Waco coffee shop Common Grounds plans to open its own creamery by August.
While vanilla ice cream will be served, owner Blake Batson aims to spice it up with flavors like bourbon eggnog, cranberry and clove, cucumber and dill, and chai-spiced milk chocolate.
And if coffee and ice cream weren’t enough, the coffee shop near Baylor University also has opened a taco truck.
Batson, 29, said when the building adjacent to the land-locked coffee shop became vacant this fall, he leapt at the chance to secure the additional space.
Batson said the original idea was to serve food, but staff didn’t think the plan would be logistically feasible.
He said he wanted something that would complement Common Grounds, but not cannibalize it.
Batson said one of his employees, Dustin Patterson, 27, pitched the idea for well-made, organic ice cream with unique flavors.
“It just clicked. Like, yeah, we could do a dessert option right next door,” Batson said. “That would target exactly the same people that are already coming to Common Grounds and not have to redo and relearn a whole new business model.”
Heritage Creamery is set to open in August. The Crucero Cafe food truck started serving last week behind the coffee shop at 1125 S. Eighth St.
“That’s the idea, to have really good synergy with the whole property,” Batson said. “Go to the creamery, sit out on the deck, eat a taco, maybe get your ice cream and go over to Common Grounds and watch a show. Just a lot of really good synergy.”
Heritage Creamery won’t replicate the coffee shop that’s been open for two decades, Batson said. While Common Grounds has fast-paced service, the creamery will be much slower-paced, allowing customers time to try different flavors, like sweet potato porter ice cream, coffee ice cream or brown butter and Texas pecan ice cream.
Batson said he plans to offer 12 to 16 flavors at a time and will hire new staff for the location.
Common Grounds, Batson said, has an eclectic, random design that is more for lounging. Heritage Creamery’s design will have more continuity, with custom-built wood furniture, more stone and less upholstery. Batson said he is investing about $50,000 for the remodel.
Patterson said the ice cream will be made like it was meant to be, with milk, cream and eggs, not cornstarch or corn syrup.
“It’s really the way ice cream was made the last 100 years before we started introducing anti-melting properties in the ice cream and preservatives,” Patterson said.
Ingredients will be bought within an 80-mile radius of Waco. All flavors will be made with natural milk and cream from a dairy farm in McGregor, he said.
Patterson said he goes to the Waco Downtown Farmers Market each Saturday and buys new foods to experiment with to challenge himself and push the boundaries on flavors. Patterson said he recently made an ice cream out of rutabaga, apple and maple.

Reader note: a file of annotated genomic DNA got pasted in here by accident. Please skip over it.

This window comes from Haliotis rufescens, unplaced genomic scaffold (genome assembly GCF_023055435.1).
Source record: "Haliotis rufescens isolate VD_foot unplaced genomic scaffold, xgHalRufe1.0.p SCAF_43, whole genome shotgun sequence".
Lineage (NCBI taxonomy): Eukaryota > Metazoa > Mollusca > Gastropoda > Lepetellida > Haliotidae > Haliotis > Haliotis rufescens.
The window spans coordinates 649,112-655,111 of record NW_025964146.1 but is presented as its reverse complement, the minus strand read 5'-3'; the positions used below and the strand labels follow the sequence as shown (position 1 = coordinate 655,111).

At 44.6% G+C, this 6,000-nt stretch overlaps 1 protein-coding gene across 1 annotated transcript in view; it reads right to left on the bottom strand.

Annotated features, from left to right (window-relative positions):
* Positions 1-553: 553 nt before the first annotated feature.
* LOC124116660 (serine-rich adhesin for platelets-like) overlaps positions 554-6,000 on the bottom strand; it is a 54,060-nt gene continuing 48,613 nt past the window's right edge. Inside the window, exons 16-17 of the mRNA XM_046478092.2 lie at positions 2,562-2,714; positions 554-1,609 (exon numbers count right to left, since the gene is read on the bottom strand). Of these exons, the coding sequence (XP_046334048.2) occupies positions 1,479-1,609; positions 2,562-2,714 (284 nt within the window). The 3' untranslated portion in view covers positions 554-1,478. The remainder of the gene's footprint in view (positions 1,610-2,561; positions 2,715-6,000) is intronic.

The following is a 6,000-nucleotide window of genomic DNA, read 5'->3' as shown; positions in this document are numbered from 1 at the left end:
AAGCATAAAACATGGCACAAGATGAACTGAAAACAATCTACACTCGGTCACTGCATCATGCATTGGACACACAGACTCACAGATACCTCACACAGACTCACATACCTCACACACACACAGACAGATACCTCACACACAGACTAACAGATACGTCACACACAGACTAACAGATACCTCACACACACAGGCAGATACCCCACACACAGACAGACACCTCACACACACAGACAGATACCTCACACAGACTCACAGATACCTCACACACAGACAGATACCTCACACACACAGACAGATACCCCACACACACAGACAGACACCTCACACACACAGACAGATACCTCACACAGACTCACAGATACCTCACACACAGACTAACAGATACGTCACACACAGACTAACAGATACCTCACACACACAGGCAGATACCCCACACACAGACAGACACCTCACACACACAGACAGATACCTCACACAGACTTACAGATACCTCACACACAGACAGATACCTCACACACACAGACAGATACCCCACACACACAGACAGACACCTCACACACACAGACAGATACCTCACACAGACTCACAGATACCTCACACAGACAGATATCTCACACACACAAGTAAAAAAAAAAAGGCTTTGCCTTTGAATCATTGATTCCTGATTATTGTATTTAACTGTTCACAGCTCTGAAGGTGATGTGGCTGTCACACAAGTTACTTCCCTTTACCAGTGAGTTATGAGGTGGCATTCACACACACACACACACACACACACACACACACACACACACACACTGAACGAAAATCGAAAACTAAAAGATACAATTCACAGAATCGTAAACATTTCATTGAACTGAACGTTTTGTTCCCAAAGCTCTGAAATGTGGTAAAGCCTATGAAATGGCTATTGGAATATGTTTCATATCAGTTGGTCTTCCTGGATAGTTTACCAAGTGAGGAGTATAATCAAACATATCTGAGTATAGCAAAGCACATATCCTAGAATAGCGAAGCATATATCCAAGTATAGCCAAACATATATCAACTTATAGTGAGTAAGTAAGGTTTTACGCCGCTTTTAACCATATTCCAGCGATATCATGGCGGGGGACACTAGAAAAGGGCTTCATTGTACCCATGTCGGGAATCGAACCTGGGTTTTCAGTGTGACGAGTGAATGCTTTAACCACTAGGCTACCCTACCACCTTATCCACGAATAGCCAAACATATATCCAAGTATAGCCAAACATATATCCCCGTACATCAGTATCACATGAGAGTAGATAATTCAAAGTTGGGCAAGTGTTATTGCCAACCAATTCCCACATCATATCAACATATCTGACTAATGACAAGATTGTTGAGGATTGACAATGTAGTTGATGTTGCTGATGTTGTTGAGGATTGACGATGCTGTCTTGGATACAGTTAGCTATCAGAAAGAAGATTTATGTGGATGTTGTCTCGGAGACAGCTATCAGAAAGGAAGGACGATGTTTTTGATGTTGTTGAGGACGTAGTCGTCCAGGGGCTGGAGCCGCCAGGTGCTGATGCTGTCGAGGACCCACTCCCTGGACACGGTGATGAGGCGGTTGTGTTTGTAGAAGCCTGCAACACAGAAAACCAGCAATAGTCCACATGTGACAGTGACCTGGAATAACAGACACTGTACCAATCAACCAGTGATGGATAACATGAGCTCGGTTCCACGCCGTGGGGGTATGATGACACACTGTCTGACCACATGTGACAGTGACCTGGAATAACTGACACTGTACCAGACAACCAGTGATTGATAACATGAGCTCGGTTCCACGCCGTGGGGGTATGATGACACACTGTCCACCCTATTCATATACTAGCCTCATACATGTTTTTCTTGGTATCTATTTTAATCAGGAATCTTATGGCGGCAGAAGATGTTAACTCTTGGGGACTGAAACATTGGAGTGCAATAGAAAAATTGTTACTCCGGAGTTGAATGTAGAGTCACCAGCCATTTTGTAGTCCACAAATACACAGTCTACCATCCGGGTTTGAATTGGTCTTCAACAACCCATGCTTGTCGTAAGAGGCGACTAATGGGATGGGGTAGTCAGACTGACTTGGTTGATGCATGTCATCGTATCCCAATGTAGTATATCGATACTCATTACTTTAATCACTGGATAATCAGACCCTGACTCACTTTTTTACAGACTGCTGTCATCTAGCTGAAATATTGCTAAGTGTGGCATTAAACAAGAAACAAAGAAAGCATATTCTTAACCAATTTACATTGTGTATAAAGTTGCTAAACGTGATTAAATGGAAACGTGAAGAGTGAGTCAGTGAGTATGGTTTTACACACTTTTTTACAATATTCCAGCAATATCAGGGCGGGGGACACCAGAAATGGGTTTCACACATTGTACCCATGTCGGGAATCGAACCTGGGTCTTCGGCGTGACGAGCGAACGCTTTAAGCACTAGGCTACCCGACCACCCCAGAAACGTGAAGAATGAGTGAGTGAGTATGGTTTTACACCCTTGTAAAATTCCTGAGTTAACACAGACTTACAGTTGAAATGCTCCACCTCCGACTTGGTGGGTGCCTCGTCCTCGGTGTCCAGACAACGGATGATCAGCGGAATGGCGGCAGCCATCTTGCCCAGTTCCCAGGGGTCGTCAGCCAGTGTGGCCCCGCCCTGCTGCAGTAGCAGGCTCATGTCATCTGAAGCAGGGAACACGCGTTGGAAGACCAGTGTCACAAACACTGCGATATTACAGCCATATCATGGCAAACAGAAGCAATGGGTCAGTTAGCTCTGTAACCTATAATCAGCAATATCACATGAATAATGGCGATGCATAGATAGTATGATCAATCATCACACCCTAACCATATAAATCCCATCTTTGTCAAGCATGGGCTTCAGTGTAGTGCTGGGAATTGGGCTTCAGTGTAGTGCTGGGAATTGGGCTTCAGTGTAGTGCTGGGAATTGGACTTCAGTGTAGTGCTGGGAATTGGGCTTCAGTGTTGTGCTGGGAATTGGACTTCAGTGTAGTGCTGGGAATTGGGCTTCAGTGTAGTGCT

Patterson said his inspiration is what reflects Waco and the city’s seasonality.
“Sweet potatoes are another perennial vegetable we get here in Waco, so that was one of the first ones I did when the farmer’s market started to have less and less options for me to use in ice cream,” he said. “So we did a roasted sweet potatoes and porter beer ice cream.”
“It was amazing,” Patterson and Batson said simultaneously.
Patterson said they have been making samples in an ice cream maker at home. The quart size has been frustrating because the ice cream runs out so fast from so many people trying the new flavors, he said. They just purchased a 6-quart commercial ice cream maker for the creamery, he said.
The name for the new ice cream venture has multiple meanings for its owners.
Batson said he wants to interweave Heritage Creamery into what already exists in Waco and connect with the heritage. Between partnering with local farms for use of their produce as well as area businesses to sell the ice cream in other locations, Batson said, they want to create positive relationships while helping others succeed.
Family also will be important to the creamery.
Batson said his mother, Joanne Batson, will be making chocolate cookies with a family recipe and cookie cakes for events and parties as part of Heritage Creamery. The recipe for the chocolate cookie runs in the family.
Batson said he’s not worried about being spread too thin with the addition of the taco truck and creamery. He said he has a full-time manager to handle Common Grounds and the Coffee Container — which opened last year — and Patterson will handle the creamery and taco truck.
“The cool thing is the right people have always been there,” Batson said. “Dustin was working with me at Common Grounds . . . It was very clear to me early on that this guy doesn’t need to be making minimum wage making cowboy coffees. So Dustin became a store manager and as this developed, with the timing and fit, was perfect for him to step away and be over these things.”
Batson said he’s already looking into the future, beyond taco trucks, coffee shops, coffee containers and ice cream. He said at some point he’d like to open a brew pub with a few friends.
“That’s the thing, we know what there is in other places and we love those things.” he said. “But we love Waco so much, we’re like, ‘Man, why aren’t there these same things, what’s the problem?’ So that’s what drives us. Let’s do it. Let’s partner with people.”
El Crucero Taco Truck